The nature of public diplomacy work requires officers to have exceptional communication and marketing skills, particularly to be able to correspond on behalf of US interests, create programming that is appropriate for a specific target audience, determine which media sources are trustworthy, and gage how best to disseminate information to foreign publics. The following two examples focus on contemporary skills necessary for foreign officers in public diplomacy.
In 2006, Under Secretary of Public Diplomacy, Karen Hughes, encouraged Public Affairs officers to make appearances on TV and radio whenever possible. Prior to Hughes, US officers had to get permission to make public appearances to insure a unified voice in statements made to foreign publics. There was a point where officers were not allowed to make any statements to Al-Jazeera, a state funded broadcaster in Qatar. However, Hughes made the case that it is more important for US officials to be able to speak on behalf of the US rather than leave statements on US interests up to critics on media networks directed to foreign publics. The two communication platforms mentioned above, TV and radio, continue to be key avenues to reach foreign publics where literacy rates and accessibility to the internet may still be low. In such cases, these communication platforms remain as important as in the Cold War era to reach target audiences. However, with the increased use of social media and the internet as tools of public diplomacy, there are more technological skills required of US officers today.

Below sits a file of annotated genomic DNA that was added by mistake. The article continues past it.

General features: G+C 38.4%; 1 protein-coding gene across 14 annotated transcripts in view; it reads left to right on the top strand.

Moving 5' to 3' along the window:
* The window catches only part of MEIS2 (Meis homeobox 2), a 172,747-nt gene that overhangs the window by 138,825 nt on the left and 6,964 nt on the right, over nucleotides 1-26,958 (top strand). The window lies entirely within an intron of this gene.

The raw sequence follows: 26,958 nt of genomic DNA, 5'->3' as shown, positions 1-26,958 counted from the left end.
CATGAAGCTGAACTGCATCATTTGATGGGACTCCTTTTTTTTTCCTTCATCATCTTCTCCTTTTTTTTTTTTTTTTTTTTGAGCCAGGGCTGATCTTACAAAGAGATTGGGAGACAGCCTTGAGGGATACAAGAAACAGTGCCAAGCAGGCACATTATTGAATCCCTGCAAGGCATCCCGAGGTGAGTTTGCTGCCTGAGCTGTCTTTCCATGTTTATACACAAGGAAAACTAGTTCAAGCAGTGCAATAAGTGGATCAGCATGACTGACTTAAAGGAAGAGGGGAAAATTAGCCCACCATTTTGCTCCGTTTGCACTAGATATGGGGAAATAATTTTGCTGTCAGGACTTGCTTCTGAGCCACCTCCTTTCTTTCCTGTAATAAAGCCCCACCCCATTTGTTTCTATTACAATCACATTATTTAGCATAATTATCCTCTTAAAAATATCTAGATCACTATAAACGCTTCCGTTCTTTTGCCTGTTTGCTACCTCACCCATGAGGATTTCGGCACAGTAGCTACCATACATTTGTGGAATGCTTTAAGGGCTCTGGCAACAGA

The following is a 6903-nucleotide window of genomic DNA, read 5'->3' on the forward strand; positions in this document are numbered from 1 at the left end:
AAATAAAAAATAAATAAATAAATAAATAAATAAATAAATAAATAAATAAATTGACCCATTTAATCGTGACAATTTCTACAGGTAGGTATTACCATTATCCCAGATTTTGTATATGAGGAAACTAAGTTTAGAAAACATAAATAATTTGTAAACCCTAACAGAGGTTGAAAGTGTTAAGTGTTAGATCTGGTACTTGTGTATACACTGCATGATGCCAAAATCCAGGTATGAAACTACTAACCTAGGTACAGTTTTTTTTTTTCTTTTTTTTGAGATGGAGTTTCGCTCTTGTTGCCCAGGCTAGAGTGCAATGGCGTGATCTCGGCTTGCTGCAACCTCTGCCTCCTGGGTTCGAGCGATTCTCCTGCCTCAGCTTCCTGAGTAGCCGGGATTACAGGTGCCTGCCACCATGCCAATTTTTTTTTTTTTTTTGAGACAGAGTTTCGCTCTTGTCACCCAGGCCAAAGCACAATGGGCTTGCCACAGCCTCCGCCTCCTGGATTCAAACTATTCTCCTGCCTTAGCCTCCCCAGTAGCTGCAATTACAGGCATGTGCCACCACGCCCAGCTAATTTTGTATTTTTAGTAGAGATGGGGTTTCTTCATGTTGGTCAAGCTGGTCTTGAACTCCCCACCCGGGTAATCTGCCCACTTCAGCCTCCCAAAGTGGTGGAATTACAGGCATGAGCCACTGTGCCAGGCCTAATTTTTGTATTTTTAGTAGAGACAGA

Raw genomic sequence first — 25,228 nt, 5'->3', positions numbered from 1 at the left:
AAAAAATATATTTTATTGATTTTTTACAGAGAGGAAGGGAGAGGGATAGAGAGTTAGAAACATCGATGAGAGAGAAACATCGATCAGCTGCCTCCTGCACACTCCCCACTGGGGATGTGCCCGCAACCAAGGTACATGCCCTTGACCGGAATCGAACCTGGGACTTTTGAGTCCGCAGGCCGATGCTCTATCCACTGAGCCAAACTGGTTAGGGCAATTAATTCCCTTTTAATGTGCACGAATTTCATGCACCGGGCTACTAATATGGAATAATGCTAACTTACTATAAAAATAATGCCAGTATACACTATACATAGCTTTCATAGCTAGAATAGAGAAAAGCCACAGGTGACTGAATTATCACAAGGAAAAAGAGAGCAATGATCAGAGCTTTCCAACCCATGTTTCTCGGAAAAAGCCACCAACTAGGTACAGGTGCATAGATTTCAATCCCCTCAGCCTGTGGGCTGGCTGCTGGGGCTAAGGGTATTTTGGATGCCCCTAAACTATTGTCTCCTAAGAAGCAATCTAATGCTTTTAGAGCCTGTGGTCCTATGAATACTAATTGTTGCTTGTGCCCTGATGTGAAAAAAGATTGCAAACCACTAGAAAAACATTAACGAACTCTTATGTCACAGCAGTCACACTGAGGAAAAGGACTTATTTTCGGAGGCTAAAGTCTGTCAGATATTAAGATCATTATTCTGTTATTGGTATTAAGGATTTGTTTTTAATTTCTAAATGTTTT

Public diplomacy officers are engaging with foreign publics on a far more regular basis than other foreign service officers, and thus it is imperative that their language skills are at a professional level. Public affairs officers can foster better connections and are regarded as more trustworthy when they are able to communicate with foreign publics in the local language. Language skills also allow a public affairs officer to make appearances on local media channels which are best regarded by foreign publics. Since the Bush administration the US State Department has received additional funding to improve the language training of foreign service officers to better communicate in their respective locations. While language has always been an important skill for foreign service officers, it is increasingly focused on in the training process today.